The second half of the year in personal finance is about turning setbacks into opportunities.

Britain’s referendum vote to leave the European Union has once again put the global financial system on the defensive. The Canadian dollar has fallen, money has flowed into the safety of bonds, stocks have been up and down and there’s less reason to think the economy will break out of its funk. Here are three ideas on how turn these developments to your advantage.

  1. Consider the variable rate mortgage.

Variable rates mortgages can be had for 2.3 per cent these days, which is only 0.19 of a percentage point below the 2.49 per cent rate that is widely available for a five-year fixed rate. If you’re new to home ownership or want one less thing to worry about in life, go with the five-year fixed option and rest assured you’ve got a super rate by historical standards.

The case for the variable-rate mortgage is that interest rates could conceivably go lower. VR mortgages are priced off the prime rate at your lender, which is in turn guided by the Bank of Canada’s overnight rate. Even before the Brexit vote, there was a wisp of speculation that further cuts in the overnight rate might conceivably be needed to sustain growth in Canada. Now, with the vote adding uncertainty to global trade and investment, the chances of a rate cut are just a bit higher.

If rates don’t fall, they’ll likely sit more or less at current levels for a while. This outlook addresses the biggest worry if you have a variable-rate mortgage – that the prime rate will start to climb and thereby increase your borrowing costs steadily over time. Remember: Variable-rate mortgages come with an escape hatch in the form of a feature that lets you lock in a fixed rate mortgage.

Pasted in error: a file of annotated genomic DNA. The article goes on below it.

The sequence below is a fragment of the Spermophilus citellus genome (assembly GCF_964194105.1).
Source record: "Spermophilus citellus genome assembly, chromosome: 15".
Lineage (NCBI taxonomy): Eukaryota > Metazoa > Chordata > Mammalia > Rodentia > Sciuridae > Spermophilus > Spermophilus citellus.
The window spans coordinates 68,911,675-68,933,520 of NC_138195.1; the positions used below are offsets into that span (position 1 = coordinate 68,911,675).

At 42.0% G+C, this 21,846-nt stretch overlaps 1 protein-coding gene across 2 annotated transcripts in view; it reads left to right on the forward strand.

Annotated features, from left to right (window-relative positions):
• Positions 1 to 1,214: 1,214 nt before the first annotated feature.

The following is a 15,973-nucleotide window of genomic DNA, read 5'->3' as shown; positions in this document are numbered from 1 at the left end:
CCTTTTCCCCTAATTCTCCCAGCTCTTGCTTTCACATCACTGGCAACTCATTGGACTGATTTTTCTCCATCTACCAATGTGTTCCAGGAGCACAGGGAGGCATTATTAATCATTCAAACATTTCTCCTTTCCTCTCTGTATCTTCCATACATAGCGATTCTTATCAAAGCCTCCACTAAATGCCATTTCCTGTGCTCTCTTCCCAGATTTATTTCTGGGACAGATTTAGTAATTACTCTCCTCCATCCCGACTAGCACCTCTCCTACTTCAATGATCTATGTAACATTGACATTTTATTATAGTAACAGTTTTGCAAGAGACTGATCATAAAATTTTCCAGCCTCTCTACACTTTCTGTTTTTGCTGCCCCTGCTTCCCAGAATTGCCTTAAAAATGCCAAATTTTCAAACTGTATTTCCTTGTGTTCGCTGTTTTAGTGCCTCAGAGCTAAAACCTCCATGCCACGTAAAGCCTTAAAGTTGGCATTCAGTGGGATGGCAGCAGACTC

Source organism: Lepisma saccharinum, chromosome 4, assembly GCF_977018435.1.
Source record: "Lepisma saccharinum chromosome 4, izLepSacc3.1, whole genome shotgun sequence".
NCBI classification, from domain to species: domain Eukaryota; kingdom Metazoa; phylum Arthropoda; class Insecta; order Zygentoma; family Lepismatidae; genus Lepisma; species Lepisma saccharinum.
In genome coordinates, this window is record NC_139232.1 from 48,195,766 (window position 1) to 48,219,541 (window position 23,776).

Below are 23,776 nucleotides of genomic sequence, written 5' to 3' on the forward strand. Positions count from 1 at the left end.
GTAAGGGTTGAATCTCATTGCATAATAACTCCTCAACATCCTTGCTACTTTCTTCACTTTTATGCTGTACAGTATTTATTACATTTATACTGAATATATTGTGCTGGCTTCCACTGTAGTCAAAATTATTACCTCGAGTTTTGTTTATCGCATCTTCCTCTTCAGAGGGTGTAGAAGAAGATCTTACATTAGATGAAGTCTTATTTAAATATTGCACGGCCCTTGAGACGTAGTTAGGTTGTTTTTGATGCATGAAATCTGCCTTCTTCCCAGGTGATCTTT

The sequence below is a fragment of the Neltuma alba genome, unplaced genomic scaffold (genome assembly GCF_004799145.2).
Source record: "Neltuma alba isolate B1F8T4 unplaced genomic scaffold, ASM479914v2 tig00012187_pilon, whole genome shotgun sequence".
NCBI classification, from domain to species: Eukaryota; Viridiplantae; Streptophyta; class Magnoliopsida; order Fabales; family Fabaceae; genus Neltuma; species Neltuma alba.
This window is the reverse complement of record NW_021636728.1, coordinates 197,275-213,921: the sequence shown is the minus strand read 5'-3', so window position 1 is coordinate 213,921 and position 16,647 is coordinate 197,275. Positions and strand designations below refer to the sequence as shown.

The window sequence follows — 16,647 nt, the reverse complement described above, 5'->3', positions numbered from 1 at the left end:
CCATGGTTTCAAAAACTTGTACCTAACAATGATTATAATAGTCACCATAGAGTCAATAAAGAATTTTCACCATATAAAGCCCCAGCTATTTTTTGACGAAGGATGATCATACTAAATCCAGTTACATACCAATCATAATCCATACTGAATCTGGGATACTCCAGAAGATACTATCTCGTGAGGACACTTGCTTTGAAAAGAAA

1. Buy the dips on the stock market.

Stocks in Canada, the United States and other parts of the world fell sharply following the Brexit vote and then rebounded. Expect more of this volatility in the months ahead as investors work through what’s ahead for both Britain and the European Union. A particular risk is that pressure builds in other countries to have a referendum on EU membership.

Any market shocks ahead are buying opportunities for investors who have 10 or more years until they need their money. Don’t worry about comparisons of the sharpness of the Brexit-driven market declines to the 2008-09 crash. Unlike back then, the underlying global financial system isn’t reeling. One of the root causes of that crisis was a collapse in the U.S. housing market that dragged down banks around the world. Britain leaving the EU would be disruptive, but not a global disaster.

Something to keep in mind is that stocks in Canada were gaining momentum in the months leading up to the Brexit vote, in large part thanks to a rise in hard-hit areas like mining and energy. Those are sectors that rise when investors look ahead to better times.

  1. Buy unhedged U.S. and international exchange-traded funds and mutual funds.

When global investors are unnerved, they race for the security of the U.S. dollar and sell assets in Canada and elsewhere. Net result: Our dollar hits the skids. It happened after the Brexit vote and it will probably happen again if there are complications or surprises ahead in Europe. Capitalize on this outcome by owning funds that invest outside Canada and don’t use hedging to reduce the impact on returns from currency fluctuations.

A falling Canadian dollar adds to the returns from investments in stocks and funds in U.S. dollars and some other foreign currencies, while a rising loonie hurts your returns. As I noted in my Portfolio Strategy column on Saturday, non-hedged ETFs investing in the U.S. market nicely outperformed hedged funds in the brief Brexit sell-off. Non-hedged international ETFs did a touch better than their hedged counterparts.

The case for owning hedged funds is that you’ll be protected in the Canadian dollar’s next run higher. In preparation for that day, have a portion of your holdings in hedged funds. But if you’re going to take advantage of opportunities in market volatility ahead, you’ll definitely want some non-hedged exposure.

Source: theglobeandmail.com